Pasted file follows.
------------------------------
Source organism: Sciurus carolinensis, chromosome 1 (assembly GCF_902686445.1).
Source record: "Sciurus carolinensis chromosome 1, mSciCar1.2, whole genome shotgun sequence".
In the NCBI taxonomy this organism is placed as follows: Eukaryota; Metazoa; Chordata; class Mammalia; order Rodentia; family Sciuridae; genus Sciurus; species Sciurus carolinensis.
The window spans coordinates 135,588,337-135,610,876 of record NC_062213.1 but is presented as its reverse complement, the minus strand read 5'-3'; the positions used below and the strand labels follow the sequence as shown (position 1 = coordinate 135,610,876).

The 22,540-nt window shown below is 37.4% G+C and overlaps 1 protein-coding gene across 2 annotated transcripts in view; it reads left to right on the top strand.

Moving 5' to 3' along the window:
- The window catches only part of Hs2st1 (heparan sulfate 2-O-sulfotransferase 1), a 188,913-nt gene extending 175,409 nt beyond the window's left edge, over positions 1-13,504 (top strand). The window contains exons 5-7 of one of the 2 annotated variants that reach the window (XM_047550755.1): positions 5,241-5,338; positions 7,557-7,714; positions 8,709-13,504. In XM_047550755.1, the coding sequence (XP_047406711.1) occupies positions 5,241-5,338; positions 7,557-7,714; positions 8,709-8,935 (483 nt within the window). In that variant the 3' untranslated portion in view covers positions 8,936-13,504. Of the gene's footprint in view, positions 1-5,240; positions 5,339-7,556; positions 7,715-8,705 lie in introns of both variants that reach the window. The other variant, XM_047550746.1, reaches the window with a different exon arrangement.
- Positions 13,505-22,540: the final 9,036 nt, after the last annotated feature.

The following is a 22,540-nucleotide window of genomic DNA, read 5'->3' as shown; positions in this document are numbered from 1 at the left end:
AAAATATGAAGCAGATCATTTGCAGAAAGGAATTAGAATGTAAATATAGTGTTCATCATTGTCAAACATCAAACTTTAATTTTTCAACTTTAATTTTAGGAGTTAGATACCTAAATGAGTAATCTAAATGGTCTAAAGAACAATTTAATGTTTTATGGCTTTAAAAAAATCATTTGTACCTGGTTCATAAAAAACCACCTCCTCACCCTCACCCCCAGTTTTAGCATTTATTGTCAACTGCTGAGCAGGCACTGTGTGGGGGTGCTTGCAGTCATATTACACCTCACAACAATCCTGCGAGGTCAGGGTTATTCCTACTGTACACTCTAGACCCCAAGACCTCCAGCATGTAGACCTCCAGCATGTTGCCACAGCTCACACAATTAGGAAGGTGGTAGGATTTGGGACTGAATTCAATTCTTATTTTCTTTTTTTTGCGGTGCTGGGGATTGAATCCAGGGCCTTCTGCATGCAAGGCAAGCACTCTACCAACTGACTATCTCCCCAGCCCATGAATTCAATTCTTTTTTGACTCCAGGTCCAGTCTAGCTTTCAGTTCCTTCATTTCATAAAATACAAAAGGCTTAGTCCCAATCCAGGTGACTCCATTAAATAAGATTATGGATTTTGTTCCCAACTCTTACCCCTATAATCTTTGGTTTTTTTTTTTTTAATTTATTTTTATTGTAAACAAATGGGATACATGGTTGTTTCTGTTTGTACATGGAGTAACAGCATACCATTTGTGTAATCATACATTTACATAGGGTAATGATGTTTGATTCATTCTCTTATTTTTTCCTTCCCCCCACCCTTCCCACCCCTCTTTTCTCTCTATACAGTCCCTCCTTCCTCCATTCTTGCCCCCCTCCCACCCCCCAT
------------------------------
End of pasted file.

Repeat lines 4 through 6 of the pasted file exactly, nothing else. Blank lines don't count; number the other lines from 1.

The window spans coordinates 135,588,337-135,610,876 of record NC_062213.1 but is presented as its reverse complement, the minus strand read 5'-3'; the positions used below and the strand labels follow the sequence as shown (position 1 = coordinate 135,610,876).

The 22,540-nt window shown below is 37.4% G+C and overlaps 1 protein-coding gene across 2 annotated transcripts in view; it reads left to right on the top strand.

Moving 5' to 3' along the window: